Reviewed by James Karas
The Greek Community of Toronto’s Irida Art Group has staged the light comedy Mia Italida stin Kypseli with some fine comic successes and a few issues that bedevilled the performance.
Mia Italida by Nikos Tsiforos and Polyvios Vasiliadis started as a successful stage play and was made into an even more successful movie in 1968 in the heyday of Finos Film (and coincidentally the junta.)
The plot: Tony has married Bianca while the two are studying in Italy. His rich sister Toula is anti-Greek women as wives and the young couple decide to pretend that Bianca is Italian. They need Toula’s money. Bianca comes to Tony’s family pretending not to speak a word of Greek. Toula is acid-tongued and misses no opportunity to belittle Polykratis, her loser husband who has been squished into utter submission.
We have John, an Englishman and former consul in Africa who is interested in Tony’s mother. There is also Renée, a French woman who will come in handy for wrapping up the plot and making sure everybody lives happily ever after. The inevitable sharp-tongued maid Eleni helps with the comedy as do Panagiotis, a crook and fraud artist, and Babis, a colourful tavern owner.
The plot will move towards convincing Toula that Greek women are better than “European” spouses and get on with marital pairings.
The Good and the Avoidable: The play was directed by Grigoris Terzakis under what might politely be termed trying conditions. Terzakis also took on the main male role of Tony and he gave a fine performance and overcame most of the adverse circumstances. He has stage presence and an instinct for comedy. Tony must lie, connive, deal with exasperating people and eventually manage to pull off his stunt. He was able to project his voice and be heard at all times, something that the auditorium made mandatory and not everyone could achieve.
Katerina Tsekarea made a splendid Bianca. Tall, lithe, leggy, sensual and dressed to emphasize those assets, she made a Bianca that was visually and comically attractive. She tended to speed well beyond the limit in her speech at times and in the available acoustics respect for velocity would have been advisable.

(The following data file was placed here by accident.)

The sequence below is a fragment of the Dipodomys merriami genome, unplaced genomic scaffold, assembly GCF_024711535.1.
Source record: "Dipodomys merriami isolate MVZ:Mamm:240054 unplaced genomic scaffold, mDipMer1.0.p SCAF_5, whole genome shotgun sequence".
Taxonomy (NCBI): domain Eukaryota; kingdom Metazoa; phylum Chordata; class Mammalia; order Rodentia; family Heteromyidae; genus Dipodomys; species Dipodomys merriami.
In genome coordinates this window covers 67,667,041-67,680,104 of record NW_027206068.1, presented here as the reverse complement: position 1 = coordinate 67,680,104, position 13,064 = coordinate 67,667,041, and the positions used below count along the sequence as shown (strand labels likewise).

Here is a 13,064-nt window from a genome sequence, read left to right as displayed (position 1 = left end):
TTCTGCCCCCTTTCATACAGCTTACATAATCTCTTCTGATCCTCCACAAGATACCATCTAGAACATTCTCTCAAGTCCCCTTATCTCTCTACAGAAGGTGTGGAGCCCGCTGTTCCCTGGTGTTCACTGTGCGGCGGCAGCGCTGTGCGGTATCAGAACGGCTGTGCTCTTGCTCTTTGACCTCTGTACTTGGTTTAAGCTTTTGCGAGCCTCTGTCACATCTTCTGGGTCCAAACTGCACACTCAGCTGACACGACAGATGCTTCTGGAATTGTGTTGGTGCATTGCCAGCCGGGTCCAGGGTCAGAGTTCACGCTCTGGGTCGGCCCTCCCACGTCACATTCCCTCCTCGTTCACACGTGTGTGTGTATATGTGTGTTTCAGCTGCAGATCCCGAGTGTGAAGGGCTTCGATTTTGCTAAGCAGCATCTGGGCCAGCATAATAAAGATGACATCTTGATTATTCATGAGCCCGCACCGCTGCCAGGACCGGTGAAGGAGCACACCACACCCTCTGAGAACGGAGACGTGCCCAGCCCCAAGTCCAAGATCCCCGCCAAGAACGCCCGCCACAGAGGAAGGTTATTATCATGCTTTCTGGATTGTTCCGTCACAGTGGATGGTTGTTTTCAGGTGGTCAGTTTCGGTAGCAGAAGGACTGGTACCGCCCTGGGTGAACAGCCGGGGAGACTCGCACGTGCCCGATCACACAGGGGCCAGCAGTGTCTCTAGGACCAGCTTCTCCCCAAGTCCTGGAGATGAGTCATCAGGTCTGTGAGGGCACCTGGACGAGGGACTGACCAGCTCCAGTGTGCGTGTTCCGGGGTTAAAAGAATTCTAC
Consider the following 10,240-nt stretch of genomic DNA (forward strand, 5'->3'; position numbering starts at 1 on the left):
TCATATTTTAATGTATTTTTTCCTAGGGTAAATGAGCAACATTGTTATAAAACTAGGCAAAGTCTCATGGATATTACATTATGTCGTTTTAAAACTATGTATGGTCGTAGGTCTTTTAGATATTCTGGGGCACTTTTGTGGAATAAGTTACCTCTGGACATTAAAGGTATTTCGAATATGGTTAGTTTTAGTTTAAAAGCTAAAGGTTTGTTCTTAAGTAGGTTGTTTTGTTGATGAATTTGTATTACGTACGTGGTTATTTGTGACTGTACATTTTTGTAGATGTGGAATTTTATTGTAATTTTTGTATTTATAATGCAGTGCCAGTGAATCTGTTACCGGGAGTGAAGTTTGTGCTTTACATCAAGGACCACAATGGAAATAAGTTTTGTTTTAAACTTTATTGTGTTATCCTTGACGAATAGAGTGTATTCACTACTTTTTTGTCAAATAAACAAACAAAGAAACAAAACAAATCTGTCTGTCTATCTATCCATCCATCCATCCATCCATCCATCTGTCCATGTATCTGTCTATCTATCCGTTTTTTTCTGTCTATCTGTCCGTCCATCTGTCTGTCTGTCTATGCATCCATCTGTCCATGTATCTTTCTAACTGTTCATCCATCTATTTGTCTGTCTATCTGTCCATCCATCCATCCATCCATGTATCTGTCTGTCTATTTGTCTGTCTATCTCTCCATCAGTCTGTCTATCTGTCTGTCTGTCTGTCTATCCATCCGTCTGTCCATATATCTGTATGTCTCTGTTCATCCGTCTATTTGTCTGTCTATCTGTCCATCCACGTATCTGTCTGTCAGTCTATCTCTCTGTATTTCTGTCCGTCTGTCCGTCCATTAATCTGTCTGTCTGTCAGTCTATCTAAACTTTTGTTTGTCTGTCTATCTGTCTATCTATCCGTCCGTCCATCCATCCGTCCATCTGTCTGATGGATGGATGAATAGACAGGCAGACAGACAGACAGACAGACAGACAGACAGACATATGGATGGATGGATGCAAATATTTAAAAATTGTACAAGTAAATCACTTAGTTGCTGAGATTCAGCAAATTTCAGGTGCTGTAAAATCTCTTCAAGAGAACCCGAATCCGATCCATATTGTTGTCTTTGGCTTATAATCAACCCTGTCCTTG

Effie Antonopoulou as Toula and Giorgos Kefalas as her long-suffering husband Polykratis made an ideal couple if you like abuse and marital pain. The audience enjoyed the comedy of the situation. Vasiliki Ignantiadou made the best of the role of Renée as did Ioanna Apatsidou as Argyro.
Christina Kefala milked the role of Eleni the mouthy maid for all its worth and Nikos Rammos-Kapalidis made a fine impression and got the laughs as the irreverent tavern owner who comes to collect on his bill.
Dimitris Vohaitis played the crooked Panagiotis. The shiny-pated Vohaitis looked fine and had some very good lines. On his first entry, he staggers in obviously inebriated. He then forgets that he is drunk and walks out normally. Surely there were missed chances for good laughs as in a pratfall, a stumble, slurred speech, knocking over a piece of furniture and probably others, none of which was done.
Nikos Tsekas plays John, the English gentleman. Tsekas has a perfect Greek accent but not a trace of an English pronunciation. His lines are good and he does get the laughs but he is no English gentlemen.
I might mention that in the first twenty minutes, all the people on stage simply sat on couches with no movement at all. That could have and should have been corrected.
The venue: The play was performed in the auditorium of East York Collegiate in Toronto. The acoustics were simply atrocious and microphones were installed in front of the stage with a large speaker in the middle so that people could hear the dialogue. It worked most of the time. Some of the amateur actors who may not have had many if any rehearsals in the high school auditorium did not or could not project their voices to all of the audience all the time.
The set consisted of a couple of couches and a few pieces of furniture which is pretty much to be expected for an amateur production
The Unnecessary: Mia Italida opens in the living room of Tony’s family. In this production it opened with a singer and a few couples dancing. It had no relation to the play and I have no idea why it was inserted. My best guess is that Terzakis wanted to include the Greek Community’s dance group in the production, no matter what. At the end, when all the plot strands are quickly resolved and the actors are ready to take a bow, there is more singing. Both are out of place and if you cannot blend them into the play, you should leave them out.
There are supposed to be over 100,000 Greeks in Toronto but the chances of seeing Greek theatre have always been slim in the 150 years since the first Greek arrived in the city. Irida Art Group was organized last September and it is made largely of “new” Greeks. Many of them were educated in Greece and are a breath of fresh air for the Greek Community. They do not need to learn a role almost phonetically and struggle with accents.
Irida, like the goddess after which it is named, perhaps can reach across the ocean and time to the fountainhead of Western drama and quench our thirst with a few drops of theatre.